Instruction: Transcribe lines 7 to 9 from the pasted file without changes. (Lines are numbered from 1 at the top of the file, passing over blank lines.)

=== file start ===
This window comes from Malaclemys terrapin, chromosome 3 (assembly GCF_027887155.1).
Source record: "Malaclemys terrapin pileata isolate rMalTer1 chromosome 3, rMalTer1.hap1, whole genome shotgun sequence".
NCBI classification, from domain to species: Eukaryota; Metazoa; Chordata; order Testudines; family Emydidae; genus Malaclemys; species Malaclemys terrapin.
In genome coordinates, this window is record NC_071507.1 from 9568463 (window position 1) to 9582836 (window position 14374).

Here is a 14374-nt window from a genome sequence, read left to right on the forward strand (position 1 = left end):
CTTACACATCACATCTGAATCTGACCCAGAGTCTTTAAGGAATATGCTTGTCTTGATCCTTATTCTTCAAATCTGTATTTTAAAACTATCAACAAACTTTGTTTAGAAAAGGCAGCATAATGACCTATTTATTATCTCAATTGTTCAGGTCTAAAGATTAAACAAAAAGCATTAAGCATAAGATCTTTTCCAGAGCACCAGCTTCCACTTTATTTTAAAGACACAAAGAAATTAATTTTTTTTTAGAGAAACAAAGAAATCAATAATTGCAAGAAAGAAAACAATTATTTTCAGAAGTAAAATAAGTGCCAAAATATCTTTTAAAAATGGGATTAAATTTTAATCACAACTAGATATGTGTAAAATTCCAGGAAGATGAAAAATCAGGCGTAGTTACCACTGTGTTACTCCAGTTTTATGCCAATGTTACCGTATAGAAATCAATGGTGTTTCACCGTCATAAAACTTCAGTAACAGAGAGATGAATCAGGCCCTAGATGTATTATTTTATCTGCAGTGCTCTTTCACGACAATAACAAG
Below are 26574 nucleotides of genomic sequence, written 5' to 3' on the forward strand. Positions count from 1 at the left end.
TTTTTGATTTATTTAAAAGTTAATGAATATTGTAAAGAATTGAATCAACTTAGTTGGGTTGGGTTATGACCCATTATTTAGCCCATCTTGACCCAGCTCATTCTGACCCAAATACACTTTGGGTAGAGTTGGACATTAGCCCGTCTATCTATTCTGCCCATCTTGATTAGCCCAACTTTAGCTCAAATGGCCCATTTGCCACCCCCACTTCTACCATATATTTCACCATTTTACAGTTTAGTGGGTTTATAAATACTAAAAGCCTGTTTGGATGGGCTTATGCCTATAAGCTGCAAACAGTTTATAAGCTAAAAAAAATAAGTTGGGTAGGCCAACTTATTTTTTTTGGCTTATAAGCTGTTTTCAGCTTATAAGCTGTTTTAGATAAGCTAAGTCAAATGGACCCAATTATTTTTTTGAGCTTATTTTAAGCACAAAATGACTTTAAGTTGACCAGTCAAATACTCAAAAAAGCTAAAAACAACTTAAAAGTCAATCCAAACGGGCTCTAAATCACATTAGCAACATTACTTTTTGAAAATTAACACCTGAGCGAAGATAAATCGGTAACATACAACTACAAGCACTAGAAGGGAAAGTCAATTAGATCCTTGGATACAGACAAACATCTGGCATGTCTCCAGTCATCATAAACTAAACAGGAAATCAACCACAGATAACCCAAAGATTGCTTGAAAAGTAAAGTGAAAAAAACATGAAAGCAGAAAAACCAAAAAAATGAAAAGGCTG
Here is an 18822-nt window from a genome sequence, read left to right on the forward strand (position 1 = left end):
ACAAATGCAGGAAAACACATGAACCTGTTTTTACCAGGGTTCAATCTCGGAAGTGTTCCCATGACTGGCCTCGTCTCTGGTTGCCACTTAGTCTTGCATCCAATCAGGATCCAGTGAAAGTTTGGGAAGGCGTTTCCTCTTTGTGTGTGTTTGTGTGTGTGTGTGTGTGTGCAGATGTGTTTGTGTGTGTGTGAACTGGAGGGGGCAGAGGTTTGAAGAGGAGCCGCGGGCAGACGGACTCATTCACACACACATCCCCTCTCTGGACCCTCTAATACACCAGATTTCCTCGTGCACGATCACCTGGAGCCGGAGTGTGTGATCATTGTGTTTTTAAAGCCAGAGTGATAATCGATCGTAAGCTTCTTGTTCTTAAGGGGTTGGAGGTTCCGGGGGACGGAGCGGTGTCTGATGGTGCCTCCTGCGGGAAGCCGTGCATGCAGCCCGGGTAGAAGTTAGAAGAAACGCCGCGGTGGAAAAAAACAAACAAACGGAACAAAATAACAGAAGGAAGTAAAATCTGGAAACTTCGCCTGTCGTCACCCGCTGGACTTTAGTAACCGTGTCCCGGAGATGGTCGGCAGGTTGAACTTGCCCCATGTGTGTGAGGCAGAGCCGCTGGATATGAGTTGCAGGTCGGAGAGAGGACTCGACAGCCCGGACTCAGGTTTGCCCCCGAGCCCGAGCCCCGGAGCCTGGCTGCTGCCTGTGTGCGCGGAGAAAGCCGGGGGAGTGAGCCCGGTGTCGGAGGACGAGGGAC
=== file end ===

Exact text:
Below are 26574 nucleotides of genomic sequence, written 5' to 3' on the forward strand. Positions count from 1 at the left end.
TTTTTGATTTATTTAAAAGTTAATGAATATTGTAAAGAATTGAATCAACTTAGTTGGGTTGGGTTATGACCCATTATTTAGCCCATCTTGACCCAGCTCATTCTGACCCAAATACACTTTGGGTAGAGTTGGACATTAGCCCGTCTATCTATTCTGCCCATCTTGATTAGCCCAACTTTAGCTCAAATGGCCCATTTGCCACCCCCACTTCTACCATATATTTCACCATTTTACAGTTTAGTGGGTTTATAAATACTAAAAGCCTGTTTGGATGGGCTTATGCCTATAAGCTGCAAACAGTTTATAAGCTAAAAAAAATAAGTTGGGTAGGCCAACTTATTTTTTTTGGCTTATAAGCTGTTTTCAGCTTATAAGCTGTTTTAGATAAGCTAAGTCAAATGGACCCAATTATTTTTTTGAGCTTATTTTAAGCACAAAATGACTTTAAGTTGACCAGTCAAATACTCAAAAAAGCTAAAAACAACTTAAAAGTCAATCCAAACGGGCTCTAAATCACATTAGCAACATTACTTTTTGAAAATTAACACCTGAGCGAAGATAAATCGGTAACATACAACTACAAGCACTAGAAGGGAAAGTCAATTAGATCCTTGGATACAGACAAACATCTGGCATGTCTCCAGTCATCATAAACTAAACAGGAAATCAACCACAGATAACCCAAAGATTGCTTGAAAAGTAAAGTGAAAAAAACATGAAAGCAGAAAAACCAAAAAAATGAAAAGGCTG
Here is an 18822-nt window from a genome sequence, read left to right on the forward strand (position 1 = left end):